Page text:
Page images
PDF
EPUB

aggrandizement. The necessity, however, of repressing such unlawful movements clearly indicates the duty which rests upon us of adapting our legislative action to the new circumstances of a decline of European monarchical power and influence and the increase of American republican ideas, interests, and sympathies.

It can not be long before it will become necessary for this Government to lend some effective aid to the solution of the political and social problems which are continually kept before the world by the two Republics of the island of St. Domingo, and which are now disclosing themselves more distinctly than heretofore in the island of Cuba. The subject is commended to your consideration with all the more earnestness because I am satisfied that the time has arrived when even so direct a proceeding as a proposition for an annexation of the two Republics of the island of St. Domingo would not only receive the consent of the people interested, but would also give satisfaction to all other foreign nations.

I am aware that upon the question of further extending our possessions it is apprehended by some that our political system can not successfully be applied to an area more extended than our continent; but the conviction is rapidly gaining ground in the American mind that with the increased facilities for intercommunication between all portions of the earth the principles of free government, as embraced in our Constitution, if faithfully maintained and carried out, would prove of sufficient strength and breadth to comprehend within their sphere and influence the civilized nations of the world.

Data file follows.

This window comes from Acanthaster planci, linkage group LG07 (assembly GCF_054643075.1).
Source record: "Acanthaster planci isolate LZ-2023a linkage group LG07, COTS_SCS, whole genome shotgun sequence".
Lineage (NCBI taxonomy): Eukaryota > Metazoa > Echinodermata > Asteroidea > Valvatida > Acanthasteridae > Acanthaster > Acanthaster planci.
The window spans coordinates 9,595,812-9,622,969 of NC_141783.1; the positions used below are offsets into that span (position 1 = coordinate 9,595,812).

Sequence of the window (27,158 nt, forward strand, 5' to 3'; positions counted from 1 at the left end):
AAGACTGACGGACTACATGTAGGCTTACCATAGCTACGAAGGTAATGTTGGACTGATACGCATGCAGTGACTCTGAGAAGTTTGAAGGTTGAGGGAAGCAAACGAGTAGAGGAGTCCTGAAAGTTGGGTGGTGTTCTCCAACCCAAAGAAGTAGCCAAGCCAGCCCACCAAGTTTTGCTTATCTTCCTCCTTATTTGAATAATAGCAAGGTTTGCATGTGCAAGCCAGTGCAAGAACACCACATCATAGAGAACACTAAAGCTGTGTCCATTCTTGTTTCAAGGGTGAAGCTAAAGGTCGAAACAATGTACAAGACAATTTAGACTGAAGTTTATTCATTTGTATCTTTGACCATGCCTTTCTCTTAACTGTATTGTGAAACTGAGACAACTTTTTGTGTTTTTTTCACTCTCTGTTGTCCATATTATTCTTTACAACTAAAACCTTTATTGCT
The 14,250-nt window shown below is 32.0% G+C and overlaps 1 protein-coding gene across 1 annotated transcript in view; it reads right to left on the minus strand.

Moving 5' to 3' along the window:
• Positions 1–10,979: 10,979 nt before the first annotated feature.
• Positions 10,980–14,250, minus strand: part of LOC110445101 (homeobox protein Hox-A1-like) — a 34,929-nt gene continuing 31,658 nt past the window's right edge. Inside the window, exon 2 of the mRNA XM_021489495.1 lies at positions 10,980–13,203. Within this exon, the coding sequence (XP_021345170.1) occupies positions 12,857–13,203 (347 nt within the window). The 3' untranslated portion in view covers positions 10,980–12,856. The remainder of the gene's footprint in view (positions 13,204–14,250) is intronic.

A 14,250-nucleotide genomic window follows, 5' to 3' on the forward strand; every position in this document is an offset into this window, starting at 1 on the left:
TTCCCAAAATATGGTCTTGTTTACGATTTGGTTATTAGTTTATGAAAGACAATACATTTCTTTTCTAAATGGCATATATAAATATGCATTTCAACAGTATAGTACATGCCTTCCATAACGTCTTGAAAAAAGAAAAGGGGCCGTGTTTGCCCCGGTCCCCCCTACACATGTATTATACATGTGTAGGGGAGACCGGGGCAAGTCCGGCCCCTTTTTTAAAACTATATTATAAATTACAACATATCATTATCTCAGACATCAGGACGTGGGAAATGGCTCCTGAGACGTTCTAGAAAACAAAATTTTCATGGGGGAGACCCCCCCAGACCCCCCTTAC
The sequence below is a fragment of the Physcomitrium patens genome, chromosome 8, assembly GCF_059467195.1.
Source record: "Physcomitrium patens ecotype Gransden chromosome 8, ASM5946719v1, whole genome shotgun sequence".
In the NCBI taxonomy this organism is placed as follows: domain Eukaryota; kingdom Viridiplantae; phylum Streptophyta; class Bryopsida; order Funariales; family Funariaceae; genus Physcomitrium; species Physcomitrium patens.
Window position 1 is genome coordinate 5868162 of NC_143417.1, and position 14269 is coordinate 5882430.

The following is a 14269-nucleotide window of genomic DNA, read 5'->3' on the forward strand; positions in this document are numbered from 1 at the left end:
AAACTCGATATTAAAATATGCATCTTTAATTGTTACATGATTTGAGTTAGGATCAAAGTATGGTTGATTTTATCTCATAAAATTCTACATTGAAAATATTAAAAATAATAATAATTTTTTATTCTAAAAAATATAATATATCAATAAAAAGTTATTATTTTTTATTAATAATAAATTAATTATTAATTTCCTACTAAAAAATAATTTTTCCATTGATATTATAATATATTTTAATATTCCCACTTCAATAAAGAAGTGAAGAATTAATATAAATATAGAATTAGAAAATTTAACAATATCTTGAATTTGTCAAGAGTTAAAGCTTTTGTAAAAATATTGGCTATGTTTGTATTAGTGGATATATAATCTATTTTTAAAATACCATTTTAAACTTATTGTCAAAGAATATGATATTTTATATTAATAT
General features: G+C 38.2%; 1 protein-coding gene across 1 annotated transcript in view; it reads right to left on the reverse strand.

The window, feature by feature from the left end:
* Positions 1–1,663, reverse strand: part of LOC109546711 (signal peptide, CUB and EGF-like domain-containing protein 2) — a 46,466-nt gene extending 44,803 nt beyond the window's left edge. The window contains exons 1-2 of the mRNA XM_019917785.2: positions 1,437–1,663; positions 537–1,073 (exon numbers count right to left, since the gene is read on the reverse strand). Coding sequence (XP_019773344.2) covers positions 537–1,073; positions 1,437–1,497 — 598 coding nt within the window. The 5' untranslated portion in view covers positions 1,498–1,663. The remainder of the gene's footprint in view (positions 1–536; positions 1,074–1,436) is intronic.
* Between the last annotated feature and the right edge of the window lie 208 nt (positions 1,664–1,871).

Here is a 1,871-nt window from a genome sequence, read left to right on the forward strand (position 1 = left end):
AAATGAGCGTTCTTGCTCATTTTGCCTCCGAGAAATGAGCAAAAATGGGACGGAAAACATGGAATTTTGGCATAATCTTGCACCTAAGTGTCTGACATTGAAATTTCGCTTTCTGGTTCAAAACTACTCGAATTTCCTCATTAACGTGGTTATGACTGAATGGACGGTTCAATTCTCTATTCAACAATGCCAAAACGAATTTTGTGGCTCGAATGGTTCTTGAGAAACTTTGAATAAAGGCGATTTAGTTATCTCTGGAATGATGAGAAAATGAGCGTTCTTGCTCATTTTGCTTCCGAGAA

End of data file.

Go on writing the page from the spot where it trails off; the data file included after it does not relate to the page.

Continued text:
The attention of the Senate and of Congress is again respectfully. invited to the treaty for the establishment of commercial reciprocity with the Hawaiian Kingdom entered into last year, and already ratified by that Government. The attitude of the United States toward these islands is not very different from that in which they stand toward the West Indies. It is known and felt by the Hawaiian Government and people that their Government and institutions are feeble and precarious; that the United States, being so near a neighbor, would be unwilling to see the islands pass under foreign control. Their prosperity is continually disturbed by expectations and alarms of unfriendly political proceedings, as well from the United States as from other foreign powers. A reciprocity treaty, while it could not materially diminish the revenues of the United States, would be a guaranty of the good will and forbearance of all nations until the people of the islands shall of themselves, at no distant day, voluntarily apply for admission into the Union.

The Emperor of Russia has acceded to the treaty negotiated here in January last for the security of trade-marks in the interest of manufacturers and commerce. I have invited his attention to the importance of establishing, now while it seems easy and practicable, a fair and equal regulation of the vast fisheries belonging to the two nations in the waters of the North Pacific Ocean.

M P-VOL VI-44

[graphic]